• Help with the development of fundraising marketing materials or assist with the long-range budgets;
  • Hand write thank you letters;
  • Agree to sell tickets to events – make the effort and bring in friends and colleagues;
  • Assist with capturing success stories;
  • Ensure that IT systems are ‘intelligent’ and manage the donor contact details;
  • Or find service providers; web designer, database systems, PR agencies who will work pro-bono or at cost.

Support your fundraisers

We have an estimated 30 percent annual turnover of ‘fundraisers’ and this is mainly due to burn-out and unreasonably high expectations to bring in the millions for organisations that have no real culture of ‘fundraising’ or philanthropic seeking.

In some instances, the Director or CEO is fundraising as well as managing operations and personnel – to be successful they would need to dedicate at least 70% of their time to raising funds, which is risky to the overall wellbeing of programmes and management.  Such demanding work has to be done seriously and professionally and not with a ‘by-the way we expect you to do some fundraising’ approach.

Some fundraisers are tasked with raising their own salary, which is not only insulting to a professional person but also risky – friendship raising is the key to long tem success and it is very difficult to nurture a relationship when you cannot pay your own rent or buy food for your children.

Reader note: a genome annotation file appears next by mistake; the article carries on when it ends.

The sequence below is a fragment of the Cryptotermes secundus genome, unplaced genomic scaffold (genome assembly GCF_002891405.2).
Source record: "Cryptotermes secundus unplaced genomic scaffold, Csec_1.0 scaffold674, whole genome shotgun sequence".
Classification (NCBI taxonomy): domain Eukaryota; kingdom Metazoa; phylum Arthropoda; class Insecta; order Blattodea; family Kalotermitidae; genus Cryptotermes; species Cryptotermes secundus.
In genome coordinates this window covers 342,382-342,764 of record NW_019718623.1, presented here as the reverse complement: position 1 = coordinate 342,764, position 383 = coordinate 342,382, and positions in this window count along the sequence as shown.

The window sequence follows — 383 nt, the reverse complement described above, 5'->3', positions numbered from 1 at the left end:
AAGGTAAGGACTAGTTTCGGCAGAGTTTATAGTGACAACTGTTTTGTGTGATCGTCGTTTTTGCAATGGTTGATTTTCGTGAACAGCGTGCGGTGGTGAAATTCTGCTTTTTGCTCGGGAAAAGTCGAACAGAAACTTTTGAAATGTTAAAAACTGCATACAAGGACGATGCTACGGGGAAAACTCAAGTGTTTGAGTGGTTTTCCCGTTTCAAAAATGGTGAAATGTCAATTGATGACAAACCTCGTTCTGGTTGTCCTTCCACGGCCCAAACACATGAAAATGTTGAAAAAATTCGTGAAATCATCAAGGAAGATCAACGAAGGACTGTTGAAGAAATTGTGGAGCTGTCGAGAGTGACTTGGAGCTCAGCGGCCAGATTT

A vibrant civil society

South Africa is a competitive market for the donor Rand and there are new community-based organisation opening their doors daily – according to Bev Russell of Social Surveys it is creeping up and might be as high as 160 000 comprising of universities, faith-based organisations, unions, research agencies, non-government organisations, and grass-root groups. Each structure has its own board of willing individuals who believe in the cause and want to help but often they sign-on without any form of orientation or briefing around their legal responsibilities and obligations to fundraising.

Governance, Accountability, Transparency

A real wake-up call for board members to consider is the threat of being used for criminal or terrorist activities – money laundering. They should be approving the fundraising strategy and approaches whilst asking, “How are we raising our money, from whom and for what?”

The Commission of European Union report on Money Laundering and Terrorist Financing Typologies 2003-2004 stated, “The case examples presented during this year’s typologies exercise appeared to show that NPO’s can be misused in a variety of ways and for different purposes within the framework of terrorism financing. First of all, NPO’s can be used by terrorists and terrorist organisations to raise funds, as was the case for many of the larger NPO’s that had their assets frozen on the basis of the UN Security Council Resolution 1373 (2001)…. A number of the experts noted the importance of informal cash collection in many ethnic or religious communities and the difficulties in accurately monitoring those funds…. NPO’s can also be used by terrorists to move funds…. Finally, NPO’s can also be used to provide direct logistical support to terrorists or serve as a cover for their operations.”

Obsess about Fundraising

Those NPO’s with a strong fundraising culture, with leadership setting the pace in resource development, are highly successful and are able to plan the future knowing that they will be able to delivery on their Mission. We have to find time to obsess about raising funds and looking at the process seriously if we want to sustain our organisations.

- Written by Ann Bown of Charisma Communications, a financial sustainability consultant to the non-profit sector. Ann is the author of the book How to Fast-Track Your Board in Fundraising.

- Picture Courtesy of Rochdale Village.